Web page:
Robert Redford narrates this documentary look at the remote human cultures that are livingin harmony with the planet, rather than conquering (or raping and pillaging, if you will) nature.Think of this as a 47-minute lite version of the Koyanisqatsi trilogy. Everything is verydreamy and beautiful, and this is hardly a rigorous work. But the images are absolutelybreathtaking. Produced for IMAX, this has all the earmarks of those features: short in runningtime and subst…nce, but long on breathtaking scenery and swooping aerial shots. Nothingrevolutionary here, but it sure is pretty.
There are both DTS and 5.1 options here. There isn’t a big difference between the two, inthat they are both excellent. The music is a huge, enveloping experience, with very strong bassand perfect clarity. The natural sounds are pretty immersive too. Redford’s narration iscompletely free of distortion.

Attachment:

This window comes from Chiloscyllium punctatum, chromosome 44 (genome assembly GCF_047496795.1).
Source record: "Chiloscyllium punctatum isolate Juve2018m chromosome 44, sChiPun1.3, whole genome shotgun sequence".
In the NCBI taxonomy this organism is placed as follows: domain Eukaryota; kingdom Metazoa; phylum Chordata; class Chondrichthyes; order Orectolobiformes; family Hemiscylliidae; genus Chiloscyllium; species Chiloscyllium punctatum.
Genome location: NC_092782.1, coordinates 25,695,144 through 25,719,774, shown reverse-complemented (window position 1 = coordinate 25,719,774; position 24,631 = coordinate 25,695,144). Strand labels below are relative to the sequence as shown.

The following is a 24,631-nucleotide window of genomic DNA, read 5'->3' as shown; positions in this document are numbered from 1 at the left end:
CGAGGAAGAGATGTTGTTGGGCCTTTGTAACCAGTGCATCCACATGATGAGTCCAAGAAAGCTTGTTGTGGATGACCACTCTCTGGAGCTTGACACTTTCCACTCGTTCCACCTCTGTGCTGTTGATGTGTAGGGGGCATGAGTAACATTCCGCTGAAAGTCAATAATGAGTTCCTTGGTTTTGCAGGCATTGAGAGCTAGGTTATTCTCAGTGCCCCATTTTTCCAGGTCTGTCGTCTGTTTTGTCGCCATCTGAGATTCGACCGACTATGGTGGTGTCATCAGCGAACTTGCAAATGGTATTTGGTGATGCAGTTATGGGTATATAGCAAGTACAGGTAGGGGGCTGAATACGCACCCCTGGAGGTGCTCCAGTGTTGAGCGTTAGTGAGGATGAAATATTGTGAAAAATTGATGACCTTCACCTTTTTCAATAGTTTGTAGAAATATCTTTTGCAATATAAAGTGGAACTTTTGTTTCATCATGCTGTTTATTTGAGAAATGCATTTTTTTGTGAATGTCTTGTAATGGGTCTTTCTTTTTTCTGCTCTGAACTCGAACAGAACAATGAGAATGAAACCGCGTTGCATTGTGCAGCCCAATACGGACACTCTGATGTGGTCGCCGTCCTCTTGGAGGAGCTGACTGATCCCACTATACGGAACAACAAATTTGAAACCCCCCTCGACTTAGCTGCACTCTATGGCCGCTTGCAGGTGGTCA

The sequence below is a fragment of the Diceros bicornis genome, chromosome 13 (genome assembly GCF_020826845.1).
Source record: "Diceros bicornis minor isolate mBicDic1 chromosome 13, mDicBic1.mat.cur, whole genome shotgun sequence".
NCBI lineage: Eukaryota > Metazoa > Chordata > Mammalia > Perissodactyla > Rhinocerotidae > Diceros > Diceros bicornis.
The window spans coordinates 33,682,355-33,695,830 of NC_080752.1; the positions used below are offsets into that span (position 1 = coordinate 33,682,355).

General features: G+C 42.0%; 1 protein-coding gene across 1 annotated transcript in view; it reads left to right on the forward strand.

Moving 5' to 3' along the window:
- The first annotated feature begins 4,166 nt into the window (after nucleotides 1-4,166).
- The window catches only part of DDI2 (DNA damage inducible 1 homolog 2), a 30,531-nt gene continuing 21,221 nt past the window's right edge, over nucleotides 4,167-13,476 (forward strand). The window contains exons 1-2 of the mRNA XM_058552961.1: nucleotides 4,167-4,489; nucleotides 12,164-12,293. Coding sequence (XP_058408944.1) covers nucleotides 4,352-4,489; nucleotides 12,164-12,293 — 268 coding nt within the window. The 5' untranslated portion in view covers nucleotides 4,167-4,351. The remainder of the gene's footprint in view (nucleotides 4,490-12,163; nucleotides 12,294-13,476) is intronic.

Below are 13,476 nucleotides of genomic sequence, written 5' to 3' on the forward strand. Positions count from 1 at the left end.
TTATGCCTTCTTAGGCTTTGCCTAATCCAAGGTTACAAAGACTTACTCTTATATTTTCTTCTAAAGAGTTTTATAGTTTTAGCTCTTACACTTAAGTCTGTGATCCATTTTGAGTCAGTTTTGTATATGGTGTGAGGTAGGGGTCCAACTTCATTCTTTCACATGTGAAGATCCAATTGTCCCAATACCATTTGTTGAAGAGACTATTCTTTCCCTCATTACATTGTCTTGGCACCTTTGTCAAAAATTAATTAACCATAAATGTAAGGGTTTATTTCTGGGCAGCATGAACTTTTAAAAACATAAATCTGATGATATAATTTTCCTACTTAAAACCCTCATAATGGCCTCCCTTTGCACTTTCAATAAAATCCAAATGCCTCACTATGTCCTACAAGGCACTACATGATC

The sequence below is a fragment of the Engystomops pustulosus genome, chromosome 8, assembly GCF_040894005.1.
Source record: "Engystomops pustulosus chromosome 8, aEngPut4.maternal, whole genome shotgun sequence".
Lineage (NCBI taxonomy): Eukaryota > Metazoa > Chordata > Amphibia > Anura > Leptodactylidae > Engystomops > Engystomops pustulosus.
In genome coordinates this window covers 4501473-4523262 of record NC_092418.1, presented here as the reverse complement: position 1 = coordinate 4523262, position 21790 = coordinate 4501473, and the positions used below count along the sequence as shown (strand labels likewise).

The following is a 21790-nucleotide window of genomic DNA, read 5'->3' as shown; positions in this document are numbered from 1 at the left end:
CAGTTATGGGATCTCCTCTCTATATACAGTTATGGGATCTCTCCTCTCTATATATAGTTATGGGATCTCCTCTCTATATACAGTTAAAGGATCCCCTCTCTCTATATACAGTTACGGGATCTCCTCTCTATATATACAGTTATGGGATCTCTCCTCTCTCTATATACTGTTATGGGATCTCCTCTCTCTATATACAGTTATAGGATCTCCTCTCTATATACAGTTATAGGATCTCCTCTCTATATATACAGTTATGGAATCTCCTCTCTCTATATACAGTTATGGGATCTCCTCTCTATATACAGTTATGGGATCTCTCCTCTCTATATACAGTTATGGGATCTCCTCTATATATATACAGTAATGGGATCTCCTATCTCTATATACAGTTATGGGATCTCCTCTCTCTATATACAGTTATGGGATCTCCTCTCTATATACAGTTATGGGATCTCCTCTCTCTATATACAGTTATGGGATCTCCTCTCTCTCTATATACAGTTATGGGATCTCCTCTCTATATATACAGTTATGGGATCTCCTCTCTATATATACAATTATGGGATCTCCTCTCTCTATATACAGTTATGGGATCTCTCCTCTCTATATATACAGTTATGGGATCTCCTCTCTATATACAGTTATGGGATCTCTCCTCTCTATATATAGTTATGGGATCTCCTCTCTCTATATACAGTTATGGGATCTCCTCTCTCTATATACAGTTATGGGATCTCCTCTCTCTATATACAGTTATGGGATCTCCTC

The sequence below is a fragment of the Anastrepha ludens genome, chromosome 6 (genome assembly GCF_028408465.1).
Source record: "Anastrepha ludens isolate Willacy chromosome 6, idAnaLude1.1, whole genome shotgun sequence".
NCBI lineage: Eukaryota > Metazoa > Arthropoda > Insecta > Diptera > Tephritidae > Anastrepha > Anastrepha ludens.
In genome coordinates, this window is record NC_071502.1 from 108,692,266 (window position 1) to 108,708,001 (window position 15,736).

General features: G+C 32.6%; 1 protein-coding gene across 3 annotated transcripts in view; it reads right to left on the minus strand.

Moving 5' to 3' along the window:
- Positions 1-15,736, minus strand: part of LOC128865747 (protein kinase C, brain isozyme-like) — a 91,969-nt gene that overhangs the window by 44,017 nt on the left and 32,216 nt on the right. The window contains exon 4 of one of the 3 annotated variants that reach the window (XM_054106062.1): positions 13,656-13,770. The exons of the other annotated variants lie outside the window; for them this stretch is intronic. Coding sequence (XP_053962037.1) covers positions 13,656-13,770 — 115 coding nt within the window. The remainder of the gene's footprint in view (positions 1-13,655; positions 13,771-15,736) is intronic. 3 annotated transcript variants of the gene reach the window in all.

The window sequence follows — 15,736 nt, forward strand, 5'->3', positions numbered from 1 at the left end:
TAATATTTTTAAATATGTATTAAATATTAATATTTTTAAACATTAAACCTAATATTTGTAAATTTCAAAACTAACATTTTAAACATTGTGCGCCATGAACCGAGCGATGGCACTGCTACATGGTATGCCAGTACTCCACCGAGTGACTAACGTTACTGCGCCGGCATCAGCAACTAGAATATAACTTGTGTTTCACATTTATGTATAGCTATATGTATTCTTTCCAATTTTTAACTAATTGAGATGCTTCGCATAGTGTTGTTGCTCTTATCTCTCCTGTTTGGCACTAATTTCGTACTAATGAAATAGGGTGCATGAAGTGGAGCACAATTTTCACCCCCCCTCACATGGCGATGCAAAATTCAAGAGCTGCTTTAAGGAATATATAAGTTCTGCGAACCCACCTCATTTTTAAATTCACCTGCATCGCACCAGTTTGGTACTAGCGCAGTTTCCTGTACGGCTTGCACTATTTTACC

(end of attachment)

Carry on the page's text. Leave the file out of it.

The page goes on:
You have your choice between fullscreen and 1.85:1 anamorphic widescreen, so your TVscreen will be completely filled, no matter what variety you have. There is no grain whatsoever,and the clarity is nothing short of astonishing. The opening shot takes one’s breath awayimmediately: you’ll swear you’re watching this in IMAX after all, and in 3D at that. The coloursare mind-blowing, too.
Director/editor Jon Long’s commentary covers both hows and the whys of the film’sproduction, engaging with the movie’s ideas as well as more technical aspects. The making-offeaturette is standard-issue, and the music video is an excuse to set more beautiful pictures tomusic. The trailers are for the special edition of Cinderella, Tarzan II, TheHitch-Hiker’s Guide to the Galaxy and America’s Heart & Soul. The menu’s mainscreen is animated and scored, and the other screens are scored.
One could raise issues of dreamy-eyed idealism and other such concerns, but really, this is afeast for the eyes.
Special Features List
- Director’s Commentary
- Making-of Featurette
- Music Video